|Publication number||US5424954 A|
|Application number||US 07/729,416|
|Publication date||Jun 13, 1995|
|Filing date||Jul 12, 1991|
|Priority date||Oct 20, 1988|
|Publication number||07729416, 729416, US 5424954 A, US 5424954A, US-A-5424954, US5424954 A, US5424954A|
|Original Assignee||National Institute for Research in Inorganic Materials Science and Technology Agency|
|Export Citation||BiBTeX, EndNote, RefMan|
|Patent Citations (5), Non-Patent Citations (8), Referenced by (3), Classifications (6), Legal Events (5)|
|External Links: USPTO, USPTO Assignment, Espacenet|
This application is a continuation-in-part of application Ser. No. 07/314,075, which was filed on Feb. 23, 1989 and which is now abandoned.
1. Field of the Invention
The present invention relates to an apparatus and method in support of glass design. More particularly, the present invention relates to a computer aided glass composition design apparatus used in the selection and design of a composite of vitrifying multielement composite oxides and various physical property values of glass materials.
2. Description of the Prior Art
Materials known as "new glass" having properties which are different from those of conventional glass materials are now attracting widespread attention, and various types of glass materials falling into the "new glass" category have been developed. As typically represented by glass materials used for optical fibers, these materials now play an important role in supporting the present information age. As with other ceramic materials, glass materials having utilities which are quite different from those of the conventional glass materials are being studied for use in optoelectronic, electrical and electronic, and biological and biochemical fields.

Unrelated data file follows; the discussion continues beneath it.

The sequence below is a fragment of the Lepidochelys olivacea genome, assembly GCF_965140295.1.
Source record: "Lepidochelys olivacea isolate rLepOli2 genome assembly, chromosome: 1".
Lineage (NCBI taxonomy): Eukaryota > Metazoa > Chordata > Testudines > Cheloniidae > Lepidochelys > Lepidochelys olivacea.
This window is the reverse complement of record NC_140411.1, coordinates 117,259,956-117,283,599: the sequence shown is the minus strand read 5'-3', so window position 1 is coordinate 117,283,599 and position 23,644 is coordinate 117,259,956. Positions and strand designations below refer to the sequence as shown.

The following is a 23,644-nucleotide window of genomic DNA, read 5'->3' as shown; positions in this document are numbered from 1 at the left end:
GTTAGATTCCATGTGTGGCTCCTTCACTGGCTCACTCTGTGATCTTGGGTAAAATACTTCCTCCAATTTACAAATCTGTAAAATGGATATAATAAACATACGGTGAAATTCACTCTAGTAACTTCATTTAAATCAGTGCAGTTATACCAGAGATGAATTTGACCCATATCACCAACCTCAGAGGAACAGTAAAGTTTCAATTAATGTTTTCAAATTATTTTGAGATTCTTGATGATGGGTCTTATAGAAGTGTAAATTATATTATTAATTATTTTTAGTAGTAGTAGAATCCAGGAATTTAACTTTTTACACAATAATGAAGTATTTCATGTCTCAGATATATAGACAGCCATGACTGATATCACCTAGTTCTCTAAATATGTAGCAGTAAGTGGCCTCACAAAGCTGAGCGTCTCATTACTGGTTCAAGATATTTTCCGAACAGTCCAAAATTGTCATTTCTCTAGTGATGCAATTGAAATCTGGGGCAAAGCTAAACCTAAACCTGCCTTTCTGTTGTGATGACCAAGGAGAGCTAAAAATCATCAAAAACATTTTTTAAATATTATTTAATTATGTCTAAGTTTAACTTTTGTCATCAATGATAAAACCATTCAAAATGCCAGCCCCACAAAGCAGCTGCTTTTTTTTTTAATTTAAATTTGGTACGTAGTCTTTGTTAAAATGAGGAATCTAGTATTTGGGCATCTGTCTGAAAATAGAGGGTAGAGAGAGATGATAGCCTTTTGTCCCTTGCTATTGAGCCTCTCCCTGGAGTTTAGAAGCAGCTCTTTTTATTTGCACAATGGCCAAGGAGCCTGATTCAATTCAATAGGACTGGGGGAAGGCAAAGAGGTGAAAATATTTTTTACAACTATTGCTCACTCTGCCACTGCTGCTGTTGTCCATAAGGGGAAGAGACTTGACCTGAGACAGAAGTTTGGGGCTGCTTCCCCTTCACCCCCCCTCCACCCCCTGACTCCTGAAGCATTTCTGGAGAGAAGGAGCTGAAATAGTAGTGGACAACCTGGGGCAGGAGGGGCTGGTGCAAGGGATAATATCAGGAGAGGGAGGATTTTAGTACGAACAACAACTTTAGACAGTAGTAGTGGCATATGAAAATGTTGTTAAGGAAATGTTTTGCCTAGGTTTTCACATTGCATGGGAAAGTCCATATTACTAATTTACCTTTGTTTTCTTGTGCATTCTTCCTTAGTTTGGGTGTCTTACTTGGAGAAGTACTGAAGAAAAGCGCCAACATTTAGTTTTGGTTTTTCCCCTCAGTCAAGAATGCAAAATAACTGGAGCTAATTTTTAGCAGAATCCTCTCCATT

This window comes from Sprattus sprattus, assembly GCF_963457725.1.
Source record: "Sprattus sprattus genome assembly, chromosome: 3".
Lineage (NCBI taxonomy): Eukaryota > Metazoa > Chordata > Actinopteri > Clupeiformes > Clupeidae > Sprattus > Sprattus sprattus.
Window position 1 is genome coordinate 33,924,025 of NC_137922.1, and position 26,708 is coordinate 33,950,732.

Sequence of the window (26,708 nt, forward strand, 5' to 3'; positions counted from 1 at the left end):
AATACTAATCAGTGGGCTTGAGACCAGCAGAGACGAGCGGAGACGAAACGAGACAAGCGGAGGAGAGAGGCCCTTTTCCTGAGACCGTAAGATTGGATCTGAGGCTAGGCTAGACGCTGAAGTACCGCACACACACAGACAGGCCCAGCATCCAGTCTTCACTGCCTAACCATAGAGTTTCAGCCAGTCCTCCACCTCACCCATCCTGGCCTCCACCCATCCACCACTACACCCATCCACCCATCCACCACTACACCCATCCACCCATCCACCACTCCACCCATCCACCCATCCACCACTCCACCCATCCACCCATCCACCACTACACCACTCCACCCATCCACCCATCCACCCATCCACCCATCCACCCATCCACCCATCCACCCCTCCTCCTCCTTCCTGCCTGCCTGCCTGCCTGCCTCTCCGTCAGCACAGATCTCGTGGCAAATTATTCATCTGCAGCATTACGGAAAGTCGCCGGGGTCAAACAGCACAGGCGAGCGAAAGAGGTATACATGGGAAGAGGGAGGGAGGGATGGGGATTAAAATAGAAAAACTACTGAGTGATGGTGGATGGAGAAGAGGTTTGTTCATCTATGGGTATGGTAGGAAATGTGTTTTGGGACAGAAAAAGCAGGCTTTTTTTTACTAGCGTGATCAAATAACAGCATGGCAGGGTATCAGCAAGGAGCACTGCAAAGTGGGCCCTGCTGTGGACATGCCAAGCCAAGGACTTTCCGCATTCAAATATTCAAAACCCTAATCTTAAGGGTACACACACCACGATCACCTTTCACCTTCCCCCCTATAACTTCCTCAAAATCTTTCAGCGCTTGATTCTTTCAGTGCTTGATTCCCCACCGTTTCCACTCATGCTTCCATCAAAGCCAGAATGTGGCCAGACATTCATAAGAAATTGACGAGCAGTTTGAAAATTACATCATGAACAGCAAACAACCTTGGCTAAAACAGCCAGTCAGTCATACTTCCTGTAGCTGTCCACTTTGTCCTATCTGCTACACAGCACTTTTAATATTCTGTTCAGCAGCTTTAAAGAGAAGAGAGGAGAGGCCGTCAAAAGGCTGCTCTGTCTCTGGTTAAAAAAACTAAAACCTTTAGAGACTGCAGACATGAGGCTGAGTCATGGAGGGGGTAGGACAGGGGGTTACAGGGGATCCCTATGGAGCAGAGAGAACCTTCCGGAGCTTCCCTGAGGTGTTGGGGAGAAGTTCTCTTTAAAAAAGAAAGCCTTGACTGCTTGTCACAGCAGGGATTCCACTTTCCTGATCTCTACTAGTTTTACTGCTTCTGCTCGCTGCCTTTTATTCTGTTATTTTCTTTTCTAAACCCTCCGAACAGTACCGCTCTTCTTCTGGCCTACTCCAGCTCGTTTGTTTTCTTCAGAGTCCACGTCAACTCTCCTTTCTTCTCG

However, since these new glass materials are composite compositions comprising many compounds, particularly many oxides, it is not easy to achieve desired physical properties by precisely controlling their composition.
It is therefore necessary to accumulate experimental findings through innumerable trials and utilize such findings in the development of the new glass materials. The selection of raw material compositions and component ratios thus entails substantial time and labor.